Organizational architecture determines how efficient or inefficient an organization is. An organization has to adopt a harmonized mix of the three core elements of organization architecture. The reward system, assignment of decision rights, and the performance evaluation criteria should display quantitative and qualitative balance. The ability to balance the above three elements brings about success in all organizations. When an organization’s architecture is continuously updated, it is in a perfect condition to respond to market shocks like competition and technological changes.
The rate at which an organization successfully alters its architecture in response to market shocks directly influences its existence. A poorly structured organization will soon bow to pressure from competitors by either losing market share or even quitting (Dobbs, 2000). The analysis of Kodak and how its management responded to the market shocks provides a clear insight into the crucial nature of sound organization architecture. The key to an outstanding organizational design is the right information. The appropriate information will positively influence the harmony between the three elements of organization architecture to the benefit of the organization.
Factors that influenced Kodak to change its Organizational Architecture
Before the emergence of competition and the changing of its organizational architecture, Kodak was a lone ranger in the film market. The emergence of stiff competition came unexpectedly as evident from the case study (Brickley, Smith and Zimmerman, 2009). The primary factor that made Kodak restructure was the change in technology. Companies that embraced the new technology first like Fuji Corporation took over the market. The unexpected competition brought high pressure in Kodak’s business environment that their share prices went down. Any corporation’s management respects the shareholder’s involvement hence the drop brought about an agency problem (Besley and Brigham, 2008). The motivation that came from the technological change was informed by the performance of the companies that had adopted new strategies like Fuji Corporation. Kodak also realized that their organization structure was time tested and that it was time to change for the better. Kodak recognized the need to shift to the new organization structures that would be in line with the changing customer needs. The other factor that motivated change was the need to regain its taken market share in the film industry.
Mistakes Kodak made in changing its architecture
The persistent poor performance by Kodak even after restructuring did not result from doing a wrong thing. The failure after restructuring was because the right thing was done wrongly. The organizational architecture comprises three essential elements. These features include the assignment of decision rights and the performance evaluation system. The reward system is the third element.
Kodak changed the above essential elements in anticipation of a better performance. Decentralization was a good step, but the managers who were given the decision rights were weak leaders. From the Kodak case study, most of the managers in Kodak had advanced through perfected office politics and not leadership (Brickley, Smith and Zimmerman, 2009). The organization did not mind about the leadership ability of the people in whose hands the decision rights were to be placed. The reward system was changed in a manner that was likely to blackmail the managers, managers were to be exposed to research in the evolving technology and not mere performance targets. Kodak had developed a poor management culture for a long time, a problem that required and overhaul of its system. Decentralization without addressing the old accountability issues was a mistake.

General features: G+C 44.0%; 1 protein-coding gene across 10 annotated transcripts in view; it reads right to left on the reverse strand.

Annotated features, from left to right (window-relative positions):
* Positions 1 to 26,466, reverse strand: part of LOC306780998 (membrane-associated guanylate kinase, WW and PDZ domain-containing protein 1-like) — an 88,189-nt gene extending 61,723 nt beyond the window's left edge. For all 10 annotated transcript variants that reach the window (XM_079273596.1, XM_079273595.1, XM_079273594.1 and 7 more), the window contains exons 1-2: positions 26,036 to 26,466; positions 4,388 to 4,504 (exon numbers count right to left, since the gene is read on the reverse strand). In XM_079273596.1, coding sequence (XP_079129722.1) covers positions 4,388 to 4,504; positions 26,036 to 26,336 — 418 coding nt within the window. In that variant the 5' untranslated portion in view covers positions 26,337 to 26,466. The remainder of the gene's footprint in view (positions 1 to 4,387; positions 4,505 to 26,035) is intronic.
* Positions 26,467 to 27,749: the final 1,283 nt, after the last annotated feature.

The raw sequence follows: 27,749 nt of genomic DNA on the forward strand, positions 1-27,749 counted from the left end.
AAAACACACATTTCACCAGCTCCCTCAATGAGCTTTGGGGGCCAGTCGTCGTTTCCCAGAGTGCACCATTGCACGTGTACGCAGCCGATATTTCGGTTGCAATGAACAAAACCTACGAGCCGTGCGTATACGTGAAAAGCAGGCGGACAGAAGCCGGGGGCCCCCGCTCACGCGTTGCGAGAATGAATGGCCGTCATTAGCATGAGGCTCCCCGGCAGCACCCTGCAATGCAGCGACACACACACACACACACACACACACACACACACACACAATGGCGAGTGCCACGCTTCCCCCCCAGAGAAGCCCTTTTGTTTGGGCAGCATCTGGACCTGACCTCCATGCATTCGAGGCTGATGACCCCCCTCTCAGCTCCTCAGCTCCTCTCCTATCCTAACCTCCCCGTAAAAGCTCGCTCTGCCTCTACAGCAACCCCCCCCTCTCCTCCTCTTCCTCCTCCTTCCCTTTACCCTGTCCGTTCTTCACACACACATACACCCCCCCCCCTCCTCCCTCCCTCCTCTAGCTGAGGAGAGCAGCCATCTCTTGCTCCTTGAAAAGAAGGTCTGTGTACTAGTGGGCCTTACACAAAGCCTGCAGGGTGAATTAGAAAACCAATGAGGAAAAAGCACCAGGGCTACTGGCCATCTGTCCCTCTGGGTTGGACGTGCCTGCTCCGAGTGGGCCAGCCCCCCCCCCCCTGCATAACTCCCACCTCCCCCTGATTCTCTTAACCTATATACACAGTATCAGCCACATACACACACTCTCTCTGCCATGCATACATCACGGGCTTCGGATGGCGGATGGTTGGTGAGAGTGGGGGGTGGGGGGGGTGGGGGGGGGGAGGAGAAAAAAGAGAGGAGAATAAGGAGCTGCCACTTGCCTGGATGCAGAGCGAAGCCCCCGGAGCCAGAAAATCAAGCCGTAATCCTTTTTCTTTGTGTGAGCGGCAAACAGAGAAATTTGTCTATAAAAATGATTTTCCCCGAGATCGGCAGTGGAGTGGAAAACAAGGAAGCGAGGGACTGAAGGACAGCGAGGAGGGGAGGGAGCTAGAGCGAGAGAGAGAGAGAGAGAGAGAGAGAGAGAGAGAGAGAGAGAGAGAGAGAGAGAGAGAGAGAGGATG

What could Kodak do differently?
The assignment of decision rights was to be done after acquiring the relevant technological information necessary for production change. Incorporating such information alongside decentralization could have led to much-informed decision-making by the managers.The whole Kodak system needed a diagnosis to address the historical cases of lack of accountability. Manager vetting prior to decentralization would have helped greatly. The vetting required to be based on previous performance and the level of receptiveness to the new technological demands.The reward system is critical in employee motivation but its reorganization should come after establishing that reward is the problem ailing the organization. Kodak’s problem was not reward-related hence only the leadership quality and corporate technical performance were to be considered alongside the new market demands.
The failure of Kodak was brought about by the introduction of superior products to the Market. The market overgrew the old technology used by Kodak and so the company’s existence was threatened. Economic Darwinism borrows from the Darwinian concept of survival where only the fit organism survives in an environment of competition. The giraffe with the longest neck enjoys the highest leaves while those with shorter necks either grow their necks or perish.
The concept clearly describes the situation in which Kodak found itself as competition pressure increased. With the technological advancement, communicational development and the application of robotics, Kodak had to adapt these changes to survive. Kodak had inefficient high-cost policies hence there was high pressure from completion by Fuji Corporation. Kodak was not fit hence had to struggle to survive.
Besley, S., & Brigham, E. F. (2008). Essentials of managerial finance. Mason, OH: Thomson/South-western.
Brickley, J. A., Smith, C. W., & Zimmerman, J. L. (2009). Managerial economics and organizational architecture. Boston: McGraw-Hill Irwin.
Dobbs, I. M. (2000). Managerial economics: Firms, markets, and business decisions. Oxford: Oxford University Press.